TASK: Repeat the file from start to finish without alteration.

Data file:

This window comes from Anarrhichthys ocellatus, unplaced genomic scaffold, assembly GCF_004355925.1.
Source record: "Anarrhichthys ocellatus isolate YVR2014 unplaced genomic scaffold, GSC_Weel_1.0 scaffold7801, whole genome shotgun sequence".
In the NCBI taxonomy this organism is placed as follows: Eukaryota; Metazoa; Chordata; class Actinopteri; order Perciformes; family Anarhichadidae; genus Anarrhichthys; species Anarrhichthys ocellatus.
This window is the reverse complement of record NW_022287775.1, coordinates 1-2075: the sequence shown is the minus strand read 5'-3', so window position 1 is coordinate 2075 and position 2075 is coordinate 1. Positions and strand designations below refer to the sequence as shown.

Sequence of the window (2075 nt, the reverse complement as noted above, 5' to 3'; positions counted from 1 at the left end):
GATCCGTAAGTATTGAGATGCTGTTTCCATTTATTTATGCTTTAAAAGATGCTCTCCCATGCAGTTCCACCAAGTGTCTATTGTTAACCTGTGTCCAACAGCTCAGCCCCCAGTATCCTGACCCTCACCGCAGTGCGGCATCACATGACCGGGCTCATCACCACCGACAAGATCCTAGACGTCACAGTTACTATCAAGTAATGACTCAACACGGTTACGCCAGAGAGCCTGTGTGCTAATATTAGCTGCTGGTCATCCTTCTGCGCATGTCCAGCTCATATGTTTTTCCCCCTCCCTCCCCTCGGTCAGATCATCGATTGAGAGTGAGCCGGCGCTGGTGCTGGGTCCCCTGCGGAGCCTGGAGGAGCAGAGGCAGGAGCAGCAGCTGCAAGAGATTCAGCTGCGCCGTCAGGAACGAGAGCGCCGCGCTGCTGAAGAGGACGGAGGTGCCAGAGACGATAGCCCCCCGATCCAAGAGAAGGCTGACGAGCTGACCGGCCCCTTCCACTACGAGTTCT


This window comes from Anarrhichthys ocellatus, unplaced genomic scaffold, assembly GCF_004355925.1.
Source record: "Anarrhichthys ocellatus isolate YVR2014 unplaced genomic scaffold, GSC_Weel_1.0 scaffold7801, whole genome shotgun sequence".
In the NCBI taxonomy this organism is placed as follows: Eukaryota; Metazoa; Chordata; class Actinopteri; order Perciformes; family Anarhichadidae; genus Anarrhichthys; species Anarrhichthys ocellatus.
This window is the reverse complement of record NW_022287775.1, coordinates 1-2075: the sequence shown is the minus strand read 5'-3', so window position 1 is coordinate 2075 and position 2075 is coordinate 1. Positions and strand designations below refer to the sequence as shown.

Sequence of the window (2075 nt, the reverse complement as noted above, 5' to 3'; positions counted from 1 at the left end):
GATCCGTAAGTATTGAGATGCTGTTTCCATTTATTTATGCTTTAAAAGATGCTCTCCCATGCAGTTCCACCAAGTGTCTATTGTTAACCTGTGTCCAACAGCTCAGCCCCCAGTATCCTGACCCTCACCGCAGTGCGGCATCACATGACCGGGCTCATCACCACCGACAAGATCCTAGACGTCACAGTTACTATCAAGTAATGACTCAACACGGTTACGCCAGAGAGCCTGTGTGCTAATATTAGCTGCTGGTCATCCTTCTGCGCATGTCCAGCTCATATGTTTTTCCCCCTCCCTCCCCTCGGTCAGATCATCGATTGAGAGTGAGCCGGCGCTGGTGCTGGGTCCCCTGCGGAGCCTGGAGGAGCAGAGGCAGGAGCAGCAGCTGCAAGAGATTCAGCTGCGCCGTCAGGAACGAGAGCGCCGCGCTGCTGAAGAGGACGGAGGTGCCAGAGACGATAGCCCCCCGATCCAAGAGAAGGCTGACGAGCTGACCGGCCCCTTCCACTACGAGTTCT